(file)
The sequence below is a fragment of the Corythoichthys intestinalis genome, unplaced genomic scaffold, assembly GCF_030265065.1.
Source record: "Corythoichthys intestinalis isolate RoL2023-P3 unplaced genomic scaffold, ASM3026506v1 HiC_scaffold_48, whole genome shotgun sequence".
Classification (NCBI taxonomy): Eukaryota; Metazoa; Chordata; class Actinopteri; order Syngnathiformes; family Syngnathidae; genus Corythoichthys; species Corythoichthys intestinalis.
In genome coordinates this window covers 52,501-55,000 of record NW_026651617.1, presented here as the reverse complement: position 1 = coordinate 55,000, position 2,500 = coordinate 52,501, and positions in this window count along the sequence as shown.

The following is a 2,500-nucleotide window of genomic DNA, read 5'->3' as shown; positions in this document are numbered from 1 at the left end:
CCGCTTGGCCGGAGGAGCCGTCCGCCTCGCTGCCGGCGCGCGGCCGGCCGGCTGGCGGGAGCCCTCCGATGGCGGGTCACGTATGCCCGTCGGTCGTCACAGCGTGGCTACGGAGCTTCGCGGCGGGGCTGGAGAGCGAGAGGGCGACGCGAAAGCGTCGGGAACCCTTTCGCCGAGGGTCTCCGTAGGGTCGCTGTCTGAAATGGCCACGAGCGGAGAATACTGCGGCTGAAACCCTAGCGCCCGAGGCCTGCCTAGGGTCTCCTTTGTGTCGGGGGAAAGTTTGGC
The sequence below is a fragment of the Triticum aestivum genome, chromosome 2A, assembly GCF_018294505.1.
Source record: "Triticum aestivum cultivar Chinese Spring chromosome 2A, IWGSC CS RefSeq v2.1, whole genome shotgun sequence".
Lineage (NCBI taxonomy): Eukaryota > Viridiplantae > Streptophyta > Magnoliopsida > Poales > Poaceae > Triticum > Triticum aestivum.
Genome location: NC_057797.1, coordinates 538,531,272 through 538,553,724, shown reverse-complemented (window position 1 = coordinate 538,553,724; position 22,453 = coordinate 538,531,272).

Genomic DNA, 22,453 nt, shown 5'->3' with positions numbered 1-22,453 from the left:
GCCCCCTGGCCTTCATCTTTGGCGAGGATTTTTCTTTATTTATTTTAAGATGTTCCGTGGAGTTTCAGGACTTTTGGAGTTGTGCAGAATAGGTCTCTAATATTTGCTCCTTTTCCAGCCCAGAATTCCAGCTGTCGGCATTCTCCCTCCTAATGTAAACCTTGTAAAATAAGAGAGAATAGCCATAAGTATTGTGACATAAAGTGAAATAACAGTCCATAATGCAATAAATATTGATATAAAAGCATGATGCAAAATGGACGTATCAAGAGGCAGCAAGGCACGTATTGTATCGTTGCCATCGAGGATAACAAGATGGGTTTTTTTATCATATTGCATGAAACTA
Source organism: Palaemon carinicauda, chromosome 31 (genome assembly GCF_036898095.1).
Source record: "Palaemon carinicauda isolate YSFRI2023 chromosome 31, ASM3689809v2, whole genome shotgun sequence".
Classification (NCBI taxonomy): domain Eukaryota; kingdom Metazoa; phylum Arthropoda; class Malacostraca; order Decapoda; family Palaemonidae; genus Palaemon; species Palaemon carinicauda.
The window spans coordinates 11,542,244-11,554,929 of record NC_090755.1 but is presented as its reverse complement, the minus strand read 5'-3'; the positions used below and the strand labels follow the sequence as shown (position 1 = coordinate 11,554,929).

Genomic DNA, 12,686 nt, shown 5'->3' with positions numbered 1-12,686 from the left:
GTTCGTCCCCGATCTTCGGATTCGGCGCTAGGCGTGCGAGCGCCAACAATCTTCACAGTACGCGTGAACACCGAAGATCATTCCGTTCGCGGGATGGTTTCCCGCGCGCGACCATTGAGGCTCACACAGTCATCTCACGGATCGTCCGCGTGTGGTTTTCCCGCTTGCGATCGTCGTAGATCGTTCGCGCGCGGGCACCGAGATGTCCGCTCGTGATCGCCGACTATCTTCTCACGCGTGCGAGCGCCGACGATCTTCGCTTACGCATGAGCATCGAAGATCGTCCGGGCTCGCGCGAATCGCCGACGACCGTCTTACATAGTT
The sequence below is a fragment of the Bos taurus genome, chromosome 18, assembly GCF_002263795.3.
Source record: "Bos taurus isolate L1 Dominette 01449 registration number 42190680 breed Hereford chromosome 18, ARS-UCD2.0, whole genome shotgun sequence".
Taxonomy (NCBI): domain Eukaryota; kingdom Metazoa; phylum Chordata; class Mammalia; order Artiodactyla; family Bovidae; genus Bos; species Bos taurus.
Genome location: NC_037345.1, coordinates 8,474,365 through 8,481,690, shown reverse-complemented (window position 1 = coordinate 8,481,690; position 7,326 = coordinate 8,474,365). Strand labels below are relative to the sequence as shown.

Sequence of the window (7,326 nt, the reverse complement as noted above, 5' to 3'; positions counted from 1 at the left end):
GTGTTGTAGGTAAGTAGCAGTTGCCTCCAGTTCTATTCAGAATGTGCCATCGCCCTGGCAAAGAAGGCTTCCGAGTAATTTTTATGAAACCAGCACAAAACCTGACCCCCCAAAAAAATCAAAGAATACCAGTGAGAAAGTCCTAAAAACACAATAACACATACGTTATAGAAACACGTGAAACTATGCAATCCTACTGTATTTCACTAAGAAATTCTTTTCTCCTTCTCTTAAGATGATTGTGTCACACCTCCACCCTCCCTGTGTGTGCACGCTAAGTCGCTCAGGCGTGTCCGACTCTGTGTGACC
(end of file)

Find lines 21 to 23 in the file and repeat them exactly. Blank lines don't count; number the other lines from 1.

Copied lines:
Taxonomy (NCBI): domain Eukaryota; kingdom Metazoa; phylum Chordata; class Mammalia; order Artiodactyla; family Bovidae; genus Bos; species Bos taurus.
Genome location: NC_037345.1, coordinates 8,474,365 through 8,481,690, shown reverse-complemented (window position 1 = coordinate 8,481,690; position 7,326 = coordinate 8,474,365). Strand labels below are relative to the sequence as shown.

Sequence of the window (7,326 nt, the reverse complement as noted above, 5' to 3'; positions counted from 1 at the left end):